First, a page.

What We Can Learn from Harvey and Irma

The storms tested supply chains, but also showed what a resourceful industry we can be.

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Hurricanes Harvey and Irma were devastating in their own ways, but their impact on freight followed a typical three-stage pattern.  

  1. Before the storm, forecasts gave shippers time to plan. Outbound rates increased, but goods were rerouted, stockpiled and saved from spoilage. 
  2. During the storm, nothing moved until power, roads, rails and other infrastructure were deemed safe. 
  3. After the storm, emergency supplies came first, followed by van and reefer freight, and then flatbeds with equipment and materials for cleanup and rebuilding. 

One thing that distinguished Harvey from Irma is the significance of Houston to the national freight economy. Distribution centers near Houston serve at least six states; after Harvey, some shippers began to supply markets ordinarily served by Houston from hubs in the Southeast, including Atlanta, Charlotte and Memphis. Warehouses in the Midwest were called on to supply the Northeast in order to compensate for freight that otherwise would have come from Atlanta. Many of those warehouses had to supply Colorado and other out-of-the-way markets ordinarily served by Houston.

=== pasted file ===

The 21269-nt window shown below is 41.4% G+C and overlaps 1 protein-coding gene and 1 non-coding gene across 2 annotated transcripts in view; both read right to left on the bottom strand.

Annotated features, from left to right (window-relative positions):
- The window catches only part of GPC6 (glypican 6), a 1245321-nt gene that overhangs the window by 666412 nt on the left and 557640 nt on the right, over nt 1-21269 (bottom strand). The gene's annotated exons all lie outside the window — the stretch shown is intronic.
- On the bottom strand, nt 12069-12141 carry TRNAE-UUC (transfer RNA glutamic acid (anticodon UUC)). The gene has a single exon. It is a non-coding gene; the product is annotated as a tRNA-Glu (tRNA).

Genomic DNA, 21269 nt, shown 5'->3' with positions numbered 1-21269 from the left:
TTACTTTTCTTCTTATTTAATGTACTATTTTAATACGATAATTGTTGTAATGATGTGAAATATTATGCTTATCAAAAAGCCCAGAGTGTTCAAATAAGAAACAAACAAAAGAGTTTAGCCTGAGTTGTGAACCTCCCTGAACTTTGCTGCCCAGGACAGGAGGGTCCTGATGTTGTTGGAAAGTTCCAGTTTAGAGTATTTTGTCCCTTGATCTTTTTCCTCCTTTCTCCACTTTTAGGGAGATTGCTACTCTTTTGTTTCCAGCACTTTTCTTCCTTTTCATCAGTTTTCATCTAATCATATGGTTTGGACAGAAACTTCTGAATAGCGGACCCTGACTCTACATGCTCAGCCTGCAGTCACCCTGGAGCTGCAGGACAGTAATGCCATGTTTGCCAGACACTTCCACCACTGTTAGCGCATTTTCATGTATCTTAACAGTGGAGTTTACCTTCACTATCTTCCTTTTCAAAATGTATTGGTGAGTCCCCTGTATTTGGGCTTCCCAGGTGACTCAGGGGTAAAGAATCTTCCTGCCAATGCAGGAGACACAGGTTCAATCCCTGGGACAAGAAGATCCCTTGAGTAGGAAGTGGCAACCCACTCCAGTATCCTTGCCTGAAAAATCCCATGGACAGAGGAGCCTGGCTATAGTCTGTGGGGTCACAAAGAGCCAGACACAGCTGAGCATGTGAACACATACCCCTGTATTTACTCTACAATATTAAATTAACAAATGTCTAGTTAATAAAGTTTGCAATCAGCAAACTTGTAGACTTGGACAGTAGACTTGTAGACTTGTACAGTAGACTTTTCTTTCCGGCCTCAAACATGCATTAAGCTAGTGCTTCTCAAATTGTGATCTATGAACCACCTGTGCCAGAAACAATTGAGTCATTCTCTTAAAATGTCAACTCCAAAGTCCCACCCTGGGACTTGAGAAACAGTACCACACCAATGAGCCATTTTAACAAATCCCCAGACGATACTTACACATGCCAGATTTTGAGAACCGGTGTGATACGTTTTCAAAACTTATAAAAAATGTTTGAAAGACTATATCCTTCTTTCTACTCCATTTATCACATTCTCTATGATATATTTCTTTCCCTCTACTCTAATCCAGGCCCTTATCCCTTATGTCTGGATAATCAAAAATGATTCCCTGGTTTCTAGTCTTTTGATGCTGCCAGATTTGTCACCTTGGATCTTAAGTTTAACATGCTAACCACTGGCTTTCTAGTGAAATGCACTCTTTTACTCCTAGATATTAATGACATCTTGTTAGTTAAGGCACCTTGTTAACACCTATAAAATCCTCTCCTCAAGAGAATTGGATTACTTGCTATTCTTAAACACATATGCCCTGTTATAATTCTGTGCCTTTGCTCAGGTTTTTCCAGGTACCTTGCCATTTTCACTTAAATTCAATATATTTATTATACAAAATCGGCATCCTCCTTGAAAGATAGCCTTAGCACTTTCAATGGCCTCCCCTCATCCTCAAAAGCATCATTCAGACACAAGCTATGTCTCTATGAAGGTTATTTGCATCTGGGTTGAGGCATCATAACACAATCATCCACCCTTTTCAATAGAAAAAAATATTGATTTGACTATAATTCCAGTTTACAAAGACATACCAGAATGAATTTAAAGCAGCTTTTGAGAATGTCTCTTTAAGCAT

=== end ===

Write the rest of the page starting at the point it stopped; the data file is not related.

It’s telling that on Aug. 30, when Harvey made its final landfall, the worst truck shortage according to our DAT Hot Market Maps was in Grand Rapids, Michigan. That’s because trucks were being diverted to deliver emergency relief to staging areas like San Antonio and Dallas, leaving shippers in the Midwest scrambling for trucks to move apples, potatoes and other seasonal freight. 

The storms tested supply chains, but also showed what a resourceful industry we can be. Many offered equipment and warehousing to organizations like the American Logistics Aid Network. The help is greatly appreciated as the cleanup continues.